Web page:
Dun is a wild-type coat color in horses characterized by pigment dilution with a striking pattern of dark areas termed primitive markings. Here we show that pigment dilution in Dun horses is due to radially asymmetric deposition of pigment in the growing hair caused by localized expression of the T-box 3 (TBX3) transcription factor in hair follicles, which in turn determines the distribution of hair follicle melanocytes. Most domestic horses are non-dun, a more intensely pigmented phenotype caused by regulatory mutations impairing TBX3 expression in the hair follicle, resulting in a more circumferential distribution of melanocytes and pigment granules in individual hairs. We identified two different alleles (non-dun1 and non-dun2) causing non-dun color. non-dun2 is a recently derived allele, whereas the Dun and non-dun1 alleles are found in ancient horse DNA, demonstrating that this polymorphism predates horse domestication. These findings uncover a new developmental role for T-box genes and new aspects of hair follicle biology and pigmentation.
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NCBI Reference Sequence
NCBI Reference Sequence
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We thank the numerous horse owners who provided samples, T. Raudsepp and I. Randlaht for samples from Estonian native horses, C. Asa and M. Fischer (St. Louis Zoo) and F. Marshall for providing hair samples from the Somali wild ass, W. Zimmerman for photographs of Przewalski's horse, S. Fard, H. Ring and F. Hallböök for advice on histological characterization, O. Ryder, L. Chemnick and C. Steiner for delivering DNA extracts from Przewalski's horses, C. Der Sarkissian and L. Ermini for assistance in whole-genome resequencing at the Centre for GeoGenetics, Denmark, and the HudsonAlpha Genomic Services Laboratory for RNA-seq. This work was supported by grants from the Knut and Alice Wallenberg foundation (to L.A.) and the US National Institutes of Health (to G.S.B.), as well as by an Erasmus Mundus fellowship within the framework of the European Graduate School of Animal Breeding and Genetics (to D.S.). Sequencing was performed by the SNP&SEQ Technology Platform, supported by Uppsala University and Hospital, the Science for Life Laboratory and the Swedish Research Council (80576801 and 70374401).
The authors declare no competing financial interests.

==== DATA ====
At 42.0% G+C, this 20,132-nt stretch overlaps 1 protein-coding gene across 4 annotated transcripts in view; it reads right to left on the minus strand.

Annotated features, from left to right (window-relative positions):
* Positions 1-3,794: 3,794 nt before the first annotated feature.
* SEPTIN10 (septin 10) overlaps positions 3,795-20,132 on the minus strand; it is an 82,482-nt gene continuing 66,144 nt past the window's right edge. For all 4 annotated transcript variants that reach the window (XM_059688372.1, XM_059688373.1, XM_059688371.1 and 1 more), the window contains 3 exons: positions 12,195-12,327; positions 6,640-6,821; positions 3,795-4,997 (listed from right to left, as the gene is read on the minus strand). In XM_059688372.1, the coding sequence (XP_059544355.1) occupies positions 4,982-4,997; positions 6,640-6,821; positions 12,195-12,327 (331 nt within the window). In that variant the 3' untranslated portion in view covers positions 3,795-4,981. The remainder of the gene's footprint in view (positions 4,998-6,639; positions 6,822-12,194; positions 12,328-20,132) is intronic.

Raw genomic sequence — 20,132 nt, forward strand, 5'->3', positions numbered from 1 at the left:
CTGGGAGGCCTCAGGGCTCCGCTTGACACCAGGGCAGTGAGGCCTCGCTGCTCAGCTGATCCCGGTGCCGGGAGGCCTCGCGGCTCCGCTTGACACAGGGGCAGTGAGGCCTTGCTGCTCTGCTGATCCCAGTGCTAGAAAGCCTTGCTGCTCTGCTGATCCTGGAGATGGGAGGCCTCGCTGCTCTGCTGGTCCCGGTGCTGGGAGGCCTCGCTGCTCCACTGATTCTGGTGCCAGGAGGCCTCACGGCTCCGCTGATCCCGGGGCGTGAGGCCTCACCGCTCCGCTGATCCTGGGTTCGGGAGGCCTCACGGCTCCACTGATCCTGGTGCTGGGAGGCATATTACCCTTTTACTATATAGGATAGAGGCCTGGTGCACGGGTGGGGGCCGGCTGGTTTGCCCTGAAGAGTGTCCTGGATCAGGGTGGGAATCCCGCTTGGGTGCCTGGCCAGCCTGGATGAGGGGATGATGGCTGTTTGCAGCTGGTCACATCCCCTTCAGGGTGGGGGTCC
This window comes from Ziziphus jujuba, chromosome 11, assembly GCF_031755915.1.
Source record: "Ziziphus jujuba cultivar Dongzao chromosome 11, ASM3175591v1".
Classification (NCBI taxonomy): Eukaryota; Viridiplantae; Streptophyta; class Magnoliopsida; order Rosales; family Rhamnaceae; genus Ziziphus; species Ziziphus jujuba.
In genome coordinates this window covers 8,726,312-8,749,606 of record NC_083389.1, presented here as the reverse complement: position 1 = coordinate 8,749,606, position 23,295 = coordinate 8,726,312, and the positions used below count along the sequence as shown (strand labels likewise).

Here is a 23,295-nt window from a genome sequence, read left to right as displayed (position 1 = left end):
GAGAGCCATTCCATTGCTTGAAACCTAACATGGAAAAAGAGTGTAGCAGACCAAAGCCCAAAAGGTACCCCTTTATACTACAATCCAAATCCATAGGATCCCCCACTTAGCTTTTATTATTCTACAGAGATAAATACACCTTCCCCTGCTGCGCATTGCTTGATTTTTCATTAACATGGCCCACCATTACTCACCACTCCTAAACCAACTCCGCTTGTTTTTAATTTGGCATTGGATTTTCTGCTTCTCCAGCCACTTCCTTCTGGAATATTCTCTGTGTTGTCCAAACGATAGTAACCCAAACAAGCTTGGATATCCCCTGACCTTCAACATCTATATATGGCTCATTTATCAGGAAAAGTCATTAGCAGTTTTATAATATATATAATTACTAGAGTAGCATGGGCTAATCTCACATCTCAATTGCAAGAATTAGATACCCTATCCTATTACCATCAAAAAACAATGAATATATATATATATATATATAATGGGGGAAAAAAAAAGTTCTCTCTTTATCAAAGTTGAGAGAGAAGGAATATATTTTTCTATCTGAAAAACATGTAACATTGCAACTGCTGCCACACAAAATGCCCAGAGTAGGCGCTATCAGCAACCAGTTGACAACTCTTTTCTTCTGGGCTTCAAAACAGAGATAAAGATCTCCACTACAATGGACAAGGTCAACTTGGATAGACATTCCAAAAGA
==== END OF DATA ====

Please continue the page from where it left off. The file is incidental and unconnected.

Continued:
Integrated supplementary information
Supplementary Figure 1 Dun phenotypes in domestic horses.
(a) Dun versus non-dun phenotype on eumelanic, eumelanic and phaeomelanic, and phaeomelanic backgrounds. Genotypes at the Dun (D, d), Extension (E, e) and Agouti (A, a) loci are indicated. In clockwise order from the upper left: blue Dun, bay Dun, red Dun, chestnut, bay and black. (b) Various primitive markings in Duns. (c) Red Dun (D/- e/e) as camouflage. (d) Non-dun chestnut (d/d e/e) failing as camouflage. (Photographs by Freyja Imsland and Páll Imsland.)
Supplementary Figure 2 non-dun1 and non-dun2 phenotypes in domestic horses.
(a) Three horses with different genotypes at the Dun locus on black base color (E/- a/a) and transverse sections through hairs from the dorsal stripe/midline and croup of each horse. Colored arrows indicate the sampling locations of hairs and punch biopsies: yellow, dorsal midline; red, croup. Scale bar, 50 μm. (b) Bay (E/- A/-) homozygous non-dun1/non-dun1 horse, shown from two different angles on the same day. (c) Bay (E/- A/-) heterozygous non-dun1/non-dun2 horse, showing faint dorsal stripe, pronounced leg barring and a faint shadow of a shoulder stripe. (Photographs by Freyja Imsland and Páll Imsland.)
Supplementary Figure 3 TBX3, TBX5 and KITLG mRNA expression in skin from Dun and non-dun horses.
(a) Relative mRNA levels (mean ± s.e.m.) for TBX3 and TBX5 as assessed by RT-qPCR from Dun/- (n = 7), non-dun1/non-dun1 (n = 3) and non-dun2/non-dun2 (n = 6) croup skin. (b) Relative mRNA levels (mean ± s.e.m.) for KITLG mRNA from Dun/- (n = 7) and non-dun/non-dun (n = 9; 2 d1/d1 and 7 d2/d2 samples) croup skin. The results of two tailed t tests are indicated in the figure.
Supplementary Figure 4 TBX3 immunofluorescence in Dun and non-dun hair follicles.